There would also have been Local Authority involvement and reports by professionals, you cant just apply and agree a SGO by yourselves, (and im sure Snow would have remembered these rather than just say they popped out to London and signed something) as a person with a SGO is entitled to financial help from the LA, thus meaning that you have to notify them before you do it, unless you had already applied to adopt the child, so the LA were involved anyway?

You and your DP didnt apply to adopt the DSDs when the ex was uninvolved did you Snow?

NotaDisneyMum Sat 08-Dec-12 08:59:43

The mere fact that it is subject to speculation is fairly unbelievable - who on earth signs a piece of paper that may, or may not, give them PR for two very young DCs at the request of their DP and his solicitor without really understanding the legalities, implications and the reasons why?

Furthermore, when issues arise regarding the DCs in terms of schooling, residency, welfare etc, that piece of paper is stashed in a box in the loft and is considered irrelevant to the situation.

Astounding.

Someone, somewhere, at some point is going to pick this situation apart - probably not until things go horribly wrong - but when then do, I only hope that the professionals who have failed snow, her DCs and DSD are held to account.

allnewtaketwo Sat 08-Dec-12 09:37:01

Well if Snow's DP was looking out the paperwork from the attic she should know by now. I must say it all sounds very bizarre, but I'd gamble that the DP knows a hell of a lot more about it than Snow does.

timeforachangebaby Sat 08-Dec-12 10:07:24

SS do not always get involved in situations like this - that's a hell off an assumption - one of my children lives with my mum - they have had no involvement - it's a private arrangement between parents.

I have already pointed out it is quite possible to act in loco parentis without being asked to produce a piece of paper.

There may be legal implications on the minutest chance something went wrong but with the dad consenting I doubt it.

Honestly.

Xalla Sat 08-Dec-12 10:17:12

I was thinking about this - I have friends in London whose nannies literally do all the childcare - take the kids for vaccinations, take them to pre-school, collect them when they're sick, sign consent forms for swimming lessons etc. I can't imagine any of them have been given PR!!! I just can't think if any reason there would be to justify Snow (or her DP on her behalf) applying for PR or an SGO.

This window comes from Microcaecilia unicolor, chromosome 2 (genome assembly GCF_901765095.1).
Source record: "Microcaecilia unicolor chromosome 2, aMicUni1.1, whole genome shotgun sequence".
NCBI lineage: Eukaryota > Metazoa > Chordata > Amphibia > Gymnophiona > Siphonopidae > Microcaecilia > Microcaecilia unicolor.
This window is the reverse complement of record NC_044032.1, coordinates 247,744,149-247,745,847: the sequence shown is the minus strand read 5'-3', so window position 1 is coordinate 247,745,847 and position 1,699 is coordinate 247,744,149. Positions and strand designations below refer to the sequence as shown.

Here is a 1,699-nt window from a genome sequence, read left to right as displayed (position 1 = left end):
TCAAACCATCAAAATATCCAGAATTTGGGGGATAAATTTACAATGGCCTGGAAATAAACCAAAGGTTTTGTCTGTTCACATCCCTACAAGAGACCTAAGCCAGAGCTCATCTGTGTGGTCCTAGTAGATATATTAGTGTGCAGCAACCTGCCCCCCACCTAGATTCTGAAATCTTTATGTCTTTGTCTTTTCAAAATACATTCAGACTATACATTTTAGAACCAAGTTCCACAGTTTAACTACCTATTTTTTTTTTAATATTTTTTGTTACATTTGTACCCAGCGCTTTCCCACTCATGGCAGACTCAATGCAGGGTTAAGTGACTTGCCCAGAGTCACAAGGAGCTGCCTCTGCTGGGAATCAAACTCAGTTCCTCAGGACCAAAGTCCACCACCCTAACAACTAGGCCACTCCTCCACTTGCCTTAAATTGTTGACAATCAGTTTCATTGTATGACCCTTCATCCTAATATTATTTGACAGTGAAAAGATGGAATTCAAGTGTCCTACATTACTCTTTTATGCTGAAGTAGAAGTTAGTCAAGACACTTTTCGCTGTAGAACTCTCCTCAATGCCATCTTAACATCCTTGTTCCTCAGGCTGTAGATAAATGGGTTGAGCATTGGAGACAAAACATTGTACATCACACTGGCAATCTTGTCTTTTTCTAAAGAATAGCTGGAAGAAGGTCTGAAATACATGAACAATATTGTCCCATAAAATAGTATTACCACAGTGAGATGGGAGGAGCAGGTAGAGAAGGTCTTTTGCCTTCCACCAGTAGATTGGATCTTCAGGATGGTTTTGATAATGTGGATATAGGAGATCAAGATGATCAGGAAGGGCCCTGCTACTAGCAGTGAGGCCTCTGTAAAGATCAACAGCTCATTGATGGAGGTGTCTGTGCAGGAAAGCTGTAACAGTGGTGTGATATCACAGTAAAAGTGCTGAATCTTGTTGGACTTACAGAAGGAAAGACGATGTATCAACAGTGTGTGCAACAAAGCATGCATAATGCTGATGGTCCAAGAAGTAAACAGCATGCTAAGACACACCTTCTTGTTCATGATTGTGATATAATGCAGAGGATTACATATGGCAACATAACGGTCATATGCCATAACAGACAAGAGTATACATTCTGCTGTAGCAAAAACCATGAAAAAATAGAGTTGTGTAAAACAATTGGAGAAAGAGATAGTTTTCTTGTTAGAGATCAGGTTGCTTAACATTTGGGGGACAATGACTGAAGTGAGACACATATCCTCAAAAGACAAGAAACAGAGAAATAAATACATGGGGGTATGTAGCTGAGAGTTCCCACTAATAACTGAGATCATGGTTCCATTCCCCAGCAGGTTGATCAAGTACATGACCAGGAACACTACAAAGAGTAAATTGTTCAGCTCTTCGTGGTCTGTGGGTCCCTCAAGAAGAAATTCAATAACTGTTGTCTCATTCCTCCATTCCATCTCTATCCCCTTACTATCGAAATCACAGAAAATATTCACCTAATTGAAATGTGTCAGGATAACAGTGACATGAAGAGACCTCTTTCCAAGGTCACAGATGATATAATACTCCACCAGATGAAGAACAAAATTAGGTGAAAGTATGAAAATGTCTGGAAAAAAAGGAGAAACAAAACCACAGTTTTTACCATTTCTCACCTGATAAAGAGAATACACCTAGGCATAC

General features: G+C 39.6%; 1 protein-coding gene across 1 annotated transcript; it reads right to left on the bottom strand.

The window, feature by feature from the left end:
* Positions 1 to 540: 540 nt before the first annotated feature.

allnewtaketwo Sat 08-Dec-12 10:46:12

Let's believe for a second that OP has PR.

However, Snow has said that the mother can't bear to look at her, and the two of them do not speak. Why would a mother consent to PR for a woman she can't even bear to look at. It doesn't make any sense. Unless there was some pressure being exerted for whatever reason, or the mother wasn't of a sound mental state at the time.

PoppyPrincess Sat 08-Dec-12 10:57:48

Exactly, PR isn't so much about having the ability to do things for the child it's about being legally OBLIGED to do things. If there are 2 parents who already have the obligation then there is no need for another person to have the responsibility also

MagicLlama Sat 08-Dec-12 11:00:26

timeforababychange

Is that directed at me? I havent mentioned anything about SS.

You can have your children go and live with someone else without any involvement of any authority if you so wish. However those people do not have legally official PR, only delegated PR.

However, you cannot have a Special Guardianship without first giving the local authority 3 months notice and the court receiving reports on the situation. This doesnt appear to apply to Snow.

timeforachangebaby Sat 08-Dec-12 11:03:19

No it was a general observation on the thread, legally speaking is one thing, but as someone who has done most of the things mooted as impossible on this thread, in real life, when dealing with practicalities, it doesn't require the legal side as sorted as people think.

timeforachangebaby Sat 08-Dec-12 11:05:51

Take an example, a child is estranged from a parent for whatever reason, and lives with SM and Dad, Dad is away, child has accident in school, is the school seriously going to turn the SM away when she comes to collect, having already been given authority by dad.

Is the hospital then going to refuse to treat the child.

In real life, the SM would collect child and take to AnE, there will be no mention of paperwork/PR, in real life, they don't even ask.

PoppyPrincess Sat 08-Dec-12 11:32:35

I think fundermentally everybody is in agreement but everybody is getting lost in all the legal speak. The top and bottom of it is that in snow's circumstances there is no reason for her to have PR/SGO and it seems unlikely that any legal body would recommend it, that parents would want it or that a court would grant whatever responsibility she has apparently been given.